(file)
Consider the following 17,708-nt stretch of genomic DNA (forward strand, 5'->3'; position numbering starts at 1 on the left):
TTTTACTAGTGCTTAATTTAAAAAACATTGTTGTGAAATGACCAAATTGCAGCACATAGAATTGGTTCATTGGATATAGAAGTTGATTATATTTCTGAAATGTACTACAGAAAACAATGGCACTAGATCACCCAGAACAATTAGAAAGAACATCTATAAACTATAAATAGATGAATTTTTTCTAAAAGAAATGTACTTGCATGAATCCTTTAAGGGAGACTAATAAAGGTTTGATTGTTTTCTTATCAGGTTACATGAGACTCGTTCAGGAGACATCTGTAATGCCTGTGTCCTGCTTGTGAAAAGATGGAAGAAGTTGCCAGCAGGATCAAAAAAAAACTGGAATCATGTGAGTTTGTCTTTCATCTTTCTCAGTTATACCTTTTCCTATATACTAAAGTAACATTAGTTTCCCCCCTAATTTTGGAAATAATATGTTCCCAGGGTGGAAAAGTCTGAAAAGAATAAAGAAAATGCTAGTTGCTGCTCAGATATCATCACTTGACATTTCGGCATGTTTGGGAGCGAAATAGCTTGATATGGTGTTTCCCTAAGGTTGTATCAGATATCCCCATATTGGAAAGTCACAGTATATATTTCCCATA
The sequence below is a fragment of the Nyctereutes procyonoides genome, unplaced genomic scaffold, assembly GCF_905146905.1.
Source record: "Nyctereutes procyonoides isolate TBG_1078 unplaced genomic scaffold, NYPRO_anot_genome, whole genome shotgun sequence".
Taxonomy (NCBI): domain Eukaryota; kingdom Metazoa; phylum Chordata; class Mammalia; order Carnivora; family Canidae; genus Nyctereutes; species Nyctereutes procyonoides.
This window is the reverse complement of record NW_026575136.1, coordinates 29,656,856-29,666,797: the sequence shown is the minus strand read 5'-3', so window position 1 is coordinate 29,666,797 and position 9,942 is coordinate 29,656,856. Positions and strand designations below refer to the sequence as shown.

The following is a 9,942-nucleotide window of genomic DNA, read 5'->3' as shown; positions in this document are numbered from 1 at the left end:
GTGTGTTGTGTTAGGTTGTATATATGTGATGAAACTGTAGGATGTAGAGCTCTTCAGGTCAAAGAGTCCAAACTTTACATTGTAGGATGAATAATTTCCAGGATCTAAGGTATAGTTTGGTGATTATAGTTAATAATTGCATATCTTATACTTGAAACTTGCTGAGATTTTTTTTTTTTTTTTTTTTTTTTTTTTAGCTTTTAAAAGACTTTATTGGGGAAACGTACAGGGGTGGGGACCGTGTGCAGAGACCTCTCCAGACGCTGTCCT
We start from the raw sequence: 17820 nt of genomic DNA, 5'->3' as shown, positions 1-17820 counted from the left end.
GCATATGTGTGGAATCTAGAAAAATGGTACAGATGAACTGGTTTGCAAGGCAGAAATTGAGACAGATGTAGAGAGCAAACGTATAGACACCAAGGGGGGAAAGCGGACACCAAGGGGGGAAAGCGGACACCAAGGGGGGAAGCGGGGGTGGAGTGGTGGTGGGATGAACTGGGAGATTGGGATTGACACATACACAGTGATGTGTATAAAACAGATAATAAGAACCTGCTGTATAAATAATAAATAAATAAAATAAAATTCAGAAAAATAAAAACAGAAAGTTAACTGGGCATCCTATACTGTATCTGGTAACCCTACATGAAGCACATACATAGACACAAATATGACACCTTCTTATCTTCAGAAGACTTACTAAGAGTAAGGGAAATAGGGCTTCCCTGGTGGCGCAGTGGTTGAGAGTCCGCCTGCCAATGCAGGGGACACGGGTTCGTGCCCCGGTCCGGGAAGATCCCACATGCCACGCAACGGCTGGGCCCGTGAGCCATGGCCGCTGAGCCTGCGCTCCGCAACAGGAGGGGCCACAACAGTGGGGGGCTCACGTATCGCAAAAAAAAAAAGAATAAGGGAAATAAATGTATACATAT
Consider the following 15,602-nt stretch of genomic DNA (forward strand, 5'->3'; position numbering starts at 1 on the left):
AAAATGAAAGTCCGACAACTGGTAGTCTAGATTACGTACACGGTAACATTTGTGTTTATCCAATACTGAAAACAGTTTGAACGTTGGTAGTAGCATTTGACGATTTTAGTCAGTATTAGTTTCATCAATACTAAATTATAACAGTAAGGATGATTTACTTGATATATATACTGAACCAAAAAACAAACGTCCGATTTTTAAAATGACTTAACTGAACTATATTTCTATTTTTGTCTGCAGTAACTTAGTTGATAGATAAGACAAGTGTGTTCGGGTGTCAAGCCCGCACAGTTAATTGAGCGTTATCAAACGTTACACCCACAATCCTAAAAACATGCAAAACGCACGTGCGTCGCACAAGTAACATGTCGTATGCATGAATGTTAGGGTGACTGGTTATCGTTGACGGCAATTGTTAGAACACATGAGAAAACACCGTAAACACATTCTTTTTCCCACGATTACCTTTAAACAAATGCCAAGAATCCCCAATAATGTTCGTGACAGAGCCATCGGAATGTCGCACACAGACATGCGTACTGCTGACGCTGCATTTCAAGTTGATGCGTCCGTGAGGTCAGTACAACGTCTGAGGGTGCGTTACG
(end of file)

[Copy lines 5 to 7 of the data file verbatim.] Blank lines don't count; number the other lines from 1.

Taxonomy (NCBI): domain Eukaryota; kingdom Metazoa; phylum Chordata; class Mammalia; order Carnivora; family Canidae; genus Nyctereutes; species Nyctereutes procyonoides.
This window is the reverse complement of record NW_026575136.1, coordinates 29,656,856-29,666,797: the sequence shown is the minus strand read 5'-3', so window position 1 is coordinate 29,666,797 and position 9,942 is coordinate 29,656,856. Positions and strand designations below refer to the sequence as shown.

The following is a 9,942-nucleotide window of genomic DNA, read 5'->3' as shown; positions in this document are numbered from 1 at the left end: